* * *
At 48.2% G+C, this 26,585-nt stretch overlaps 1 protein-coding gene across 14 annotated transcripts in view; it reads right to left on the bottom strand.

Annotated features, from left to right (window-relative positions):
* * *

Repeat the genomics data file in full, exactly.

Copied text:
At 48.2% G+C, this 26,585-nt stretch overlaps 1 protein-coding gene across 14 annotated transcripts in view; it reads right to left on the bottom strand.

Annotated features, from left to right (window-relative positions):